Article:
The Agriculture and Trade show is the place where you can get some of the best deals on furniture, cell phones, plants, flowers, and even commercial equipment. Property owners had the option to visit the Lands and Surveys department booth where they were updating accounts or to simply check on your land record. Cellular World was offering cell phones for as low as $49; Fabrigas had their Industrial and Medical cases on display, providing oxygen, nitrogen, acetylene, argon, helium, hydrogen, and more. ProSolar Engineering was also at the grounds, encouraging green power for a green planet. HIV testing and counseling along with free condoms were available at the grounds and NEMO – National Emergency Management Organization was on hand, imparting information on being safe during emergencies.
One booth that really stood out to me was the 96 Orchid Garden. The adorable mini Bonsai trees definitely caught my attention along with the beautiful orchids. From the brightly colored phalaenopsis, the fragrant rhynchostylis, the king of all orchids the Cattleya, to the breathtaking Vanda, which takes five years to first bloom, they were all uniquely beautiful. Apart from the orchids, there was a huge variety of delightful cactus plants.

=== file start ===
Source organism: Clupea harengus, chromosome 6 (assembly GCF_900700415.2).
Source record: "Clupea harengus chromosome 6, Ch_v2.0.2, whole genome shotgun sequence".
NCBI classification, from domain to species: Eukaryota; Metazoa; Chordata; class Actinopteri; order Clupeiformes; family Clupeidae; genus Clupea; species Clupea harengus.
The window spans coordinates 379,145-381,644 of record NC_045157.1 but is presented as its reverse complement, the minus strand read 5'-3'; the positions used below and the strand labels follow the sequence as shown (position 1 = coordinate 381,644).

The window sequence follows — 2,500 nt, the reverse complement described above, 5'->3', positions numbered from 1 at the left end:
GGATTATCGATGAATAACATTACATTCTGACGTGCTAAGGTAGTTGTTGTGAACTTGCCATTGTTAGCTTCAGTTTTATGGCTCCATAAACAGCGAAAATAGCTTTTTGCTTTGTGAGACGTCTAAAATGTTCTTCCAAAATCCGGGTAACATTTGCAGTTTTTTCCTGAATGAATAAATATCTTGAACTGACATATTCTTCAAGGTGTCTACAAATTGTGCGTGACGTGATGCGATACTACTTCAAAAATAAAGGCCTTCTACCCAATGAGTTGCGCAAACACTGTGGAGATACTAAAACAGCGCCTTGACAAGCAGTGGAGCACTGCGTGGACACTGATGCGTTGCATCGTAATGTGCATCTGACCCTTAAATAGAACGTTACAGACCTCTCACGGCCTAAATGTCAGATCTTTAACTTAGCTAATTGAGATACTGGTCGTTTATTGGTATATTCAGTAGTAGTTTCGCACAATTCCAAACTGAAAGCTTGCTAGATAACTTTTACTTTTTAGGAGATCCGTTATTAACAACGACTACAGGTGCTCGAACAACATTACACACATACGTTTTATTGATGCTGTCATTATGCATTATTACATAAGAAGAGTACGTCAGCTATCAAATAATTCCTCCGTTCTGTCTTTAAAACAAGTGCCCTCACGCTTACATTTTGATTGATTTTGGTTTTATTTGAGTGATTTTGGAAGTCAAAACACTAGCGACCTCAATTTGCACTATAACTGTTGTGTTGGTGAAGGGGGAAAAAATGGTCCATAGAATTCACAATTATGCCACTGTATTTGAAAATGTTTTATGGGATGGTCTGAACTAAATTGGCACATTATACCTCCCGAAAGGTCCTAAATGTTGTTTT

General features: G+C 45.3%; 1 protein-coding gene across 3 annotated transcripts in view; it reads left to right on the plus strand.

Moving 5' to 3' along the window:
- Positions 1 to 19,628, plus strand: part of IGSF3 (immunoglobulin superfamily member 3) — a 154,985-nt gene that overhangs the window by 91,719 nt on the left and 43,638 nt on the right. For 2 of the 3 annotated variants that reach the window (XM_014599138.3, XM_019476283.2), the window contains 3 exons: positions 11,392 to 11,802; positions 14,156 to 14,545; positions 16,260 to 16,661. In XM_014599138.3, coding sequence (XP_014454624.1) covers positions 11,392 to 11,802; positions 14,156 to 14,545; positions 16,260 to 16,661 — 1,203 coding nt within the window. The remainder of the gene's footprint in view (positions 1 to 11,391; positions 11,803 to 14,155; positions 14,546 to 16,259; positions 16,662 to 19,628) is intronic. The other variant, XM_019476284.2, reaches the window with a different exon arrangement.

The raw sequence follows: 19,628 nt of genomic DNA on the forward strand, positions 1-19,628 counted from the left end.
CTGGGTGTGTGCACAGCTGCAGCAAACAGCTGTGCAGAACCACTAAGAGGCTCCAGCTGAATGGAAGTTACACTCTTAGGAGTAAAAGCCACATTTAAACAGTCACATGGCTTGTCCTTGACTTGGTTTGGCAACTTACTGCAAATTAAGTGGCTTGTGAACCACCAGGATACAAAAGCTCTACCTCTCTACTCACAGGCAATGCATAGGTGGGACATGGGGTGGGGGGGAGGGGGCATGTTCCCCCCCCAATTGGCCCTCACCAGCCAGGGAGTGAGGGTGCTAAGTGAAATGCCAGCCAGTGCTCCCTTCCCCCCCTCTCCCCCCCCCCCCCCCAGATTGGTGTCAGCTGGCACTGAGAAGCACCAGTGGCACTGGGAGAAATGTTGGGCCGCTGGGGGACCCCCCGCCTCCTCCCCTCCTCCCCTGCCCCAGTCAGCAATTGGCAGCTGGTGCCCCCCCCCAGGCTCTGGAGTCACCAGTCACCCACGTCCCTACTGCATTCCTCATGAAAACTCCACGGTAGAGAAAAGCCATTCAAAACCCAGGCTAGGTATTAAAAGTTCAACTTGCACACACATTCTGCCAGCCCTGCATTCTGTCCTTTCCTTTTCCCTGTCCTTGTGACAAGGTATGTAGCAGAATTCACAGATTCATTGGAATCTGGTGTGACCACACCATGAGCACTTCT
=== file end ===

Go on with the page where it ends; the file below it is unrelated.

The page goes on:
The Rodeo is one of the most anticipated events and takes place on both Saturday and Sunday. This event sees cowboys and cowgirls from across the country competing to win huge cash prizes and the pride of being named the best at what they do. Timing was of utter importance in all the competitions that took place in the rodeo section of the show.
When making your way through the various booth-lined pathways and looking at the individuals in attendance, one could easily deduce that not only is the show for agriculturally minded individuals but an occasion for the crowd to dress up, with UP being the operative word. Newest styles in fashion seemed to be the order of the day, with name-brand outfits paraded through the grounds, accompanied by the latest fashion footwear and accessories.
My personal take on all of this is that the Agriculture and Trade Show is a place to go and see what the country has to offer (which is quite a lot) so why not try to be as comfortable as possible while wearing appropriate shorts, shirts and nice sandals? And oh yes, don’t forget your rags/scarves, as the higher the sun gets, the more scorching it is. Hydrate, hydrate, and did I mention, STAY HYDRATED!
For more information about the National Agriculture and Trade Show in Belize, visit http://agriculture.gov.bz/nats/index.html